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Thyroid nodules - medical and surgical management

Thyroid nodules - medical and surgical management

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Thyroid nodules - medical and surgical management

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  1. Thyroid nodules - medical and surgical management • JRE Davis NR Parrott • Endocrinology and Endocrine Surgery • Manchester Royal Infirmary

  2. Thyroid nodules - prevalence • Thyroid nodules common, increase with age • 30-60% of thyroids have nodules at autopsy • Palpation: 5-20% (>1cm) • U/S: 15-50% (>2mm)

  3. Thyroid cancer - prevalence Thyroid cancer rare Prevalence estimated <0.1% in USA 1.5% of all new cancers 0.2% of cancer deaths Occult thyroid cancer also rare: ~4% incidental finding at autopsy

  4. Thyroid nodules - pathogenesis • Histology: • adenoma - follicular, Hürthle cell • cyst • colloid nodule • lymphocytic thyroiditis • thyroid cancer • lymphoma • Iodine deficiency, radiation • TSH-R and Gs mutations (cAMP signal pathway)

  5. Clinical signs - important features • Age, iodine status, radiation exposure • Thyroid status • Presence of goitre, ?multinodular disease • Pressure symptoms • Mobility, skin tethering • Lymph nodes • RLN palsy

  6. Evaluation of thyroid nodules • Frequent benign disease, low risk of malignancy • Which nodules to evaluate? • Solitary nodules >1cm in euthyroid patients • (rule out Graves, Hashimoto’s;  risk in children) • Dominant nodules >1.5cm in MNG • Once subjected to FNA: • 10-20% risk of suspicious cytology, therefore  thyroid surgery • 95% of histology will be benign, and surgery “unnecessary”

  7. Diagnostic approach - isotope scan • cold nodules: higher risk of malignancy • but 80% of nodules are “cold” • small cold nodules may be missed • hot nodules may be malignant • ...therefore rarely used for evaluation

  8. Diagnostic approach - FNA • 22-25 gauge needle • 10-20cc syringe • syringe holder? • plain glass slides, frosted end • technique: liaison with cytologist! • U/S guided FNA?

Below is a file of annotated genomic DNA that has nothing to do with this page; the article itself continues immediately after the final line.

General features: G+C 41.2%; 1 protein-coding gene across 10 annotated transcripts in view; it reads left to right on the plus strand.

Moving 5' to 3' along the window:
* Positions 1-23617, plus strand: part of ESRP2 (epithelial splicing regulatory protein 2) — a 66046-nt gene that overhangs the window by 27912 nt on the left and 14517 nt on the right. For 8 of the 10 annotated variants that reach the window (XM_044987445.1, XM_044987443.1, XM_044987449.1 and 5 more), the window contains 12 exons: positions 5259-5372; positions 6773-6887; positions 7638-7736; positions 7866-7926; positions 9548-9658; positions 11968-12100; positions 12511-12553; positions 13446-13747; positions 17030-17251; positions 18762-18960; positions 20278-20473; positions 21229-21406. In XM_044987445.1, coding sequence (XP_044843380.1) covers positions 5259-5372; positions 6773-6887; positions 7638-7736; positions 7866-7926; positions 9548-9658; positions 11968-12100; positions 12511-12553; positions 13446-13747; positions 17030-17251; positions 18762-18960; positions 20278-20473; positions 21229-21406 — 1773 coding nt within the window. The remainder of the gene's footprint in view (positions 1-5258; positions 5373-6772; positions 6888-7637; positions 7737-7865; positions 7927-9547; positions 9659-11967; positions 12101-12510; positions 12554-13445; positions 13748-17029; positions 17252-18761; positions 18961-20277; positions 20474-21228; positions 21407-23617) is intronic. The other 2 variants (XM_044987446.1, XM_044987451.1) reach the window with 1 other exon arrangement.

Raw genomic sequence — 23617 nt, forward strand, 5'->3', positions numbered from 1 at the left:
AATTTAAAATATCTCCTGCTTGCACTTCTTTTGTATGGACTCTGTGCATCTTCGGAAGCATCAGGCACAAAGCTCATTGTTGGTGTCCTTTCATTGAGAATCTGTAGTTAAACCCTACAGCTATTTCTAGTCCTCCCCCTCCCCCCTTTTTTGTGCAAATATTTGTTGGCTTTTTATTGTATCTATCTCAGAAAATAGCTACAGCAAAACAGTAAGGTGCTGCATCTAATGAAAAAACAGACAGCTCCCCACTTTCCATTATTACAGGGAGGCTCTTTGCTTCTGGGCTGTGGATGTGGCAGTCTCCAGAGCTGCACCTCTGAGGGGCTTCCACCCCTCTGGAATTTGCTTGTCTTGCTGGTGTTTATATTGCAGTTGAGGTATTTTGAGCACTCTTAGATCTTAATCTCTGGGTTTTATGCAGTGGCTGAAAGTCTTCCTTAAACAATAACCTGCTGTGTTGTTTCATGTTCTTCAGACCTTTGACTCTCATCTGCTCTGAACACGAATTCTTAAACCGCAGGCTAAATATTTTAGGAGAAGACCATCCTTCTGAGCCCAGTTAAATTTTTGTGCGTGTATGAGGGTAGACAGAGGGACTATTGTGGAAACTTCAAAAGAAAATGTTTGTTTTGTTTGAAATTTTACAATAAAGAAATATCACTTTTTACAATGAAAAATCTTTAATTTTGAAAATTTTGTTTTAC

9. Diagnostic approach - FNA outcome Unsatisfactory inadequate cellularity: 5-20% Benign ~70%: usually colloid nodules Suspicious 10-20%: “follicular neoplasm”... could be adenoma or carcinoma Malignant 5%, mostly papillary carcinoma rarer: MTC, lymphoma, metastasis

  10. Diagnostic approach - ultrasound • Identifies solid v. cystic nodules • Identifies MNG • May aid FNA • Does not exclude malignancy

  11. Diagnostic approach - other tests • Calcitonin • very high results diagnostic for MTC • risk of borderline false positives • not for routine use • Thyroglobulin • not helpful for exclusion of carcinoma: • overlap with benign disease • best for follow-up after thyroidectomy

  12. Management of the solitary nodule

  13. Surgical strategy for the solitary nodule • Undiagnosed / uncertain or follicular on FNAC • Total lobectomy and isthmusectomy • Frozen section ??? • Leave contralateral ‘virgin’

  14. TYPE AGE FREQUENCY SURVIVAL PAPILLARY 20-30 50-60% 99% FOLLICULAR 40-50 20% 50% MEDULLARY 35-50 5% 40% ANAPLASTIC 50+ 5% 0% LYMPHOMA 40-50 10% 50% THYROID MALIGNANCY

  15. Papillary carcinoma Age 20-30 Often indolent and slow growing. Lymph node metastases early Lateral aberrant thyroid! Multicentricity the rule Excellent prognosis ?TSH dependent

  16. Follicular carcinoma Age 40-50 5 year survival 50-70% Blood spread (bones and lungs) Not multifocal ?TSH dependent